[email protected], a grid supercomputer project for detecting signs of extra terrestrial life from deep space, officially ended on December 15.

"We'll be shutting down the "[email protected] Classic" project on December 15," read an email sent by [email protected] administrators at the University of California at Berkeley, where the project started in 1999. "The workunit totals of users and teams will be frozen at that point, and the final totals will be available on the Web."

The Search for Extra Terrestrial Life at Home ([email protected]) project harness idle CPU cycles from millions of Internet-connected PCs across the globe in order to analyse data collected from massive radio telescopes. Running in place of a screensaver, the [email protected] software, when downloaded on a computer, collected raw data from a centralised [email protected] server bank and searched for patterns that might signal intelligent life - possible ET TV shows, radio communications or other signals.

Although the program ran as a screensaver the collective computing power was enormous; two million years of accumulated CPU time, and over 50TB of data, or "workunits" parsed. Over five million users have downloaded the software, according to the project organisers.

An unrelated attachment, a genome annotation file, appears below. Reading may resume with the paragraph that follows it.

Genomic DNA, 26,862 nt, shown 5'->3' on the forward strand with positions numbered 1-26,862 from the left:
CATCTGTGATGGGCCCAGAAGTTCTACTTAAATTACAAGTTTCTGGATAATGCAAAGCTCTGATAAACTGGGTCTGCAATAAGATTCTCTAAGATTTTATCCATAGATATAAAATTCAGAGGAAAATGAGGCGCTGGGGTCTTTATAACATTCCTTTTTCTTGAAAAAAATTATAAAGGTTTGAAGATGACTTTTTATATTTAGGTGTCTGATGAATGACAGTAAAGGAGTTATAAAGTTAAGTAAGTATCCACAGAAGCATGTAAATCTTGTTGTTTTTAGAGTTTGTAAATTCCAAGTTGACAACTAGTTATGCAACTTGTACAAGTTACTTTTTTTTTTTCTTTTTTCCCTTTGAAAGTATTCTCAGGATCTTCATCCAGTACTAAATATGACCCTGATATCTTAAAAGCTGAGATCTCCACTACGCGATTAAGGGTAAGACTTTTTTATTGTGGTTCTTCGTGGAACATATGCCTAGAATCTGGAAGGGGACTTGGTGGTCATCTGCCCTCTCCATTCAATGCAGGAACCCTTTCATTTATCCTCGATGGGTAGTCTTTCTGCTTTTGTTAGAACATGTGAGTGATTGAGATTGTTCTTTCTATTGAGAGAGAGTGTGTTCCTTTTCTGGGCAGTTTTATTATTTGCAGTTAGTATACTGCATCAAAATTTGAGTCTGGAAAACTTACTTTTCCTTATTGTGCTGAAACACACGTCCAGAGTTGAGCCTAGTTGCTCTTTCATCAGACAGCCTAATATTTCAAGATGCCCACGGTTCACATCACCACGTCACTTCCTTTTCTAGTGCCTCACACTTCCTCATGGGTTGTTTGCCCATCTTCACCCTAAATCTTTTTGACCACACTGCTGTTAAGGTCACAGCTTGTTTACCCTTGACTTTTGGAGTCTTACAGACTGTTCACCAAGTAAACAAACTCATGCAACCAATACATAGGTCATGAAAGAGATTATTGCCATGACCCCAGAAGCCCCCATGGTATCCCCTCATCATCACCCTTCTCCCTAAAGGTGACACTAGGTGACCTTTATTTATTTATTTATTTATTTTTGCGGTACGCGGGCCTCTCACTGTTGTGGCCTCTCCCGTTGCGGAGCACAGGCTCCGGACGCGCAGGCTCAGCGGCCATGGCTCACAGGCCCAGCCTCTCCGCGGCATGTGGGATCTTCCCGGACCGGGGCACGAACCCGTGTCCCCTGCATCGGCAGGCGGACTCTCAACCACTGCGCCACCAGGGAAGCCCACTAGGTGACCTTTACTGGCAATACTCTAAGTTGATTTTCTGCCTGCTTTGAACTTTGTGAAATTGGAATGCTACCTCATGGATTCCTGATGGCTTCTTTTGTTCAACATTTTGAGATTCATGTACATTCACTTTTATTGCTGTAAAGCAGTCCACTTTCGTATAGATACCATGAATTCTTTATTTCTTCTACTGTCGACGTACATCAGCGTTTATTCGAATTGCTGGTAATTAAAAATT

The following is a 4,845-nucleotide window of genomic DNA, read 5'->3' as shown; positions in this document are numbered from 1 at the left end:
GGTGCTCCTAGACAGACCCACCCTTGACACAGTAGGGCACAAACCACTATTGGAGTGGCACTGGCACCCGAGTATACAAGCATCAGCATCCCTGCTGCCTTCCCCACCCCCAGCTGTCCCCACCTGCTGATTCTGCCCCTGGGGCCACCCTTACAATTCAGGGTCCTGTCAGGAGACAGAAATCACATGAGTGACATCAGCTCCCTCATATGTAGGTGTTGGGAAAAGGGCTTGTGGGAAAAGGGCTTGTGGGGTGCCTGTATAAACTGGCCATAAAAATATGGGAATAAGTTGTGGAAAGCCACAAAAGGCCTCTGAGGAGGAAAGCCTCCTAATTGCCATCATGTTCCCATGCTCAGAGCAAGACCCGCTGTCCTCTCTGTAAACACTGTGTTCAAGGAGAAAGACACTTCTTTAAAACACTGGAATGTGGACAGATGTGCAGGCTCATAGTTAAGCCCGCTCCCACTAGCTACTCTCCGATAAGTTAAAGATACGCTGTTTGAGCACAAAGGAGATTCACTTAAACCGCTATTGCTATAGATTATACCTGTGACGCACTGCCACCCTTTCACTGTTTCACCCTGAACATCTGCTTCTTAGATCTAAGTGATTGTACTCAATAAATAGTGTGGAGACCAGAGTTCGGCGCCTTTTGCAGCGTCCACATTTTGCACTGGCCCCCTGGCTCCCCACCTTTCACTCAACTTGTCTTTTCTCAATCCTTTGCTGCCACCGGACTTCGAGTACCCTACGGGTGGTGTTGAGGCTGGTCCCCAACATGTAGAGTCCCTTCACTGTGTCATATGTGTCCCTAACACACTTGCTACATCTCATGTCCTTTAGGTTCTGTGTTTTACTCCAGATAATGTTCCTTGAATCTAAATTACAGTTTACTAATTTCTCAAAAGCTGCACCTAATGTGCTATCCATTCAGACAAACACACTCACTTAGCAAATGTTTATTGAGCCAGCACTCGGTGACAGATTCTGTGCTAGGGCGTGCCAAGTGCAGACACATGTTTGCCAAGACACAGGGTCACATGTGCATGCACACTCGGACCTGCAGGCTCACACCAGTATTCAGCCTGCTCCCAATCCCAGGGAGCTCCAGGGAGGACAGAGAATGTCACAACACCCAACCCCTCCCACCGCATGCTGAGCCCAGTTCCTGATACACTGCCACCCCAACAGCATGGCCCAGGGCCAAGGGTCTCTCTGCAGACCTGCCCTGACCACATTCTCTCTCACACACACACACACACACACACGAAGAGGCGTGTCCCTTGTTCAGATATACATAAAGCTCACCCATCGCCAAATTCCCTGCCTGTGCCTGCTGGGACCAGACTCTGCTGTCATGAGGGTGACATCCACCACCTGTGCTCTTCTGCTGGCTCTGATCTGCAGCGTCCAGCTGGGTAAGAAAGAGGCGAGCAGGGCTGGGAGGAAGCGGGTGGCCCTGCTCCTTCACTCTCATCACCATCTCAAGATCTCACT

The project also became a kind of competition for hobbyists known as "overclockers" who tweak their systems to run as fast as possible, and use [email protected] workunits to measure system performance and claim bragging rights.

[email protected] will live on in another form. The project is being moved to the Berkeley Open Infrastructure for Network Computing (BOINC), an open-source grid project using the same principals as the original project. BOINC will continue the search for ET radio signals, but a new client also allows users to devote spare CPU power for other research projects, such as climate change, astronomy and curing human diseases.